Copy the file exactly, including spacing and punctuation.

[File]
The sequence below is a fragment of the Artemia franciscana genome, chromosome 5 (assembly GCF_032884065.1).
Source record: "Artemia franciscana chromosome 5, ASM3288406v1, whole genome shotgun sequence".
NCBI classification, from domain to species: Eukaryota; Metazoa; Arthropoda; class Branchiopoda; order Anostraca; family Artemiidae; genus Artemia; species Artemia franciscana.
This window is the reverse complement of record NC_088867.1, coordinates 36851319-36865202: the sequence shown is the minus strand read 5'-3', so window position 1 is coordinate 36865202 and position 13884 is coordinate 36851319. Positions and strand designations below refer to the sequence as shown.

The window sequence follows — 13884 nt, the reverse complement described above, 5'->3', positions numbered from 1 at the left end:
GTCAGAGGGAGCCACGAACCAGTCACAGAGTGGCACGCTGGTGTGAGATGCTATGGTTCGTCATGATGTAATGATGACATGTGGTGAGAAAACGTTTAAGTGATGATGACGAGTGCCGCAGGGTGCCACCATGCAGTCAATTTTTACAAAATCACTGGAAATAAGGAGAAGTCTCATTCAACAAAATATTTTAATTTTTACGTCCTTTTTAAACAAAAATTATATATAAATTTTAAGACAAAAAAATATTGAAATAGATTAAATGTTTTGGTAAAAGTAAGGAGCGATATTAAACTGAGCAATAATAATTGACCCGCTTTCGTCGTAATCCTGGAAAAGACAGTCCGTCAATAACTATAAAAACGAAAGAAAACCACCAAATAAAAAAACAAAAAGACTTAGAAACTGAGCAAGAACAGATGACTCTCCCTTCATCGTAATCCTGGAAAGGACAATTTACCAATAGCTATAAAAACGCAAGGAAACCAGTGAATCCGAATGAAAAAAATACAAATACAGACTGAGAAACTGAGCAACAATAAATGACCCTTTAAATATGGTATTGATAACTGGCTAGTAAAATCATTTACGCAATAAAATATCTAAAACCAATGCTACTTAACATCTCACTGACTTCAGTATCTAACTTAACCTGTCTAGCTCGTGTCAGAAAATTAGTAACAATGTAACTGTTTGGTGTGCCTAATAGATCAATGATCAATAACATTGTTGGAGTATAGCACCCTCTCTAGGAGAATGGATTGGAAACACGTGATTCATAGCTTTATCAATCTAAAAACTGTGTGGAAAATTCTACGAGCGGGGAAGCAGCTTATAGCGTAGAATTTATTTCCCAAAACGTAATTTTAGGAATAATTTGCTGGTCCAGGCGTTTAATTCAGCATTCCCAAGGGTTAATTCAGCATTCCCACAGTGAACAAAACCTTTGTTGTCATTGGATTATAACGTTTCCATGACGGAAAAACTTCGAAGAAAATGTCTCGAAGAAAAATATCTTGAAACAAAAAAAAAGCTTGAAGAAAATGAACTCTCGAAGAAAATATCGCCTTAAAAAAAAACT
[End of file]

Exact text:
The sequence below is a fragment of the Artemia franciscana genome, chromosome 5 (assembly GCF_032884065.1).
Source record: "Artemia franciscana chromosome 5, ASM3288406v1, whole genome shotgun sequence".
NCBI classification, from domain to species: Eukaryota; Metazoa; Arthropoda; class Branchiopoda; order Anostraca; family Artemiidae; genus Artemia; species Artemia franciscana.
This window is the reverse complement of record NC_088867.1, coordinates 36851319-36865202: the sequence shown is the minus strand read 5'-3', so window position 1 is coordinate 36865202 and position 13884 is coordinate 36851319. Positions and strand designations below refer to the sequence as shown.

The window sequence follows — 13884 nt, the reverse complement described above, 5'->3', positions numbered from 1 at the left end:
GTCAGAGGGAGCCACGAACCAGTCACAGAGTGGCACGCTGGTGTGAGATGCTATGGTTCGTCATGATGTAATGATGACATGTGGTGAGAAAACGTTTAAGTGATGATGACGAGTGCCGCAGGGTGCCACCATGCAGTCAATTTTTACAAAATCACTGGAAATAAGGAGAAGTCTCATTCAACAAAATATTTTAATTTTTACGTCCTTTTTAAACAAAAATTATATATAAATTTTAAGACAAAAAAATATTGAAATAGATTAAATGTTTTGGTAAAAGTAAGGAGCGATATTAAACTGAGCAATAATAATTGACCCGCTTTCGTCGTAATCCTGGAAAAGACAGTCCGTCAATAACTATAAAAACGAAAGAAAACCACCAAATAAAAAAACAAAAAGACTTAGAAACTGAGCAAGAACAGATGACTCTCCCTTCATCGTAATCCTGGAAAGGACAATTTACCAATAGCTATAAAAACGCAAGGAAACCAGTGAATCCGAATGAAAAAAATACAAATACAGACTGAGAAACTGAGCAACAATAAATGACCCTTTAAATATGGTATTGATAACTGGCTAGTAAAATCATTTACGCAATAAAATATCTAAAACCAATGCTACTTAACATCTCACTGACTTCAGTATCTAACTTAACCTGTCTAGCTCGTGTCAGAAAATTAGTAACAATGTAACTGTTTGGTGTGCCTAATAGATCAATGATCAATAACATTGTTGGAGTATAGCACCCTCTCTAGGAGAATGGATTGGAAACACGTGATTCATAGCTTTATCAATCTAAAAACTGTGTGGAAAATTCTACGAGCGGGGAAGCAGCTTATAGCGTAGAATTTATTTCCCAAAACGTAATTTTAGGAATAATTTGCTGGTCCAGGCGTTTAATTCAGCATTCCCAAGGGTTAATTCAGCATTCCCACAGTGAACAAAACCTTTGTTGTCATTGGATTATAACGTTTCCATGACGGAAAAACTTCGAAGAAAATGTCTCGAAGAAAAATATCTTGAAACAAAAAAAAAGCTTGAAGAAAATGAACTCTCGAAGAAAATATCGCCTTAAAAAAAAACT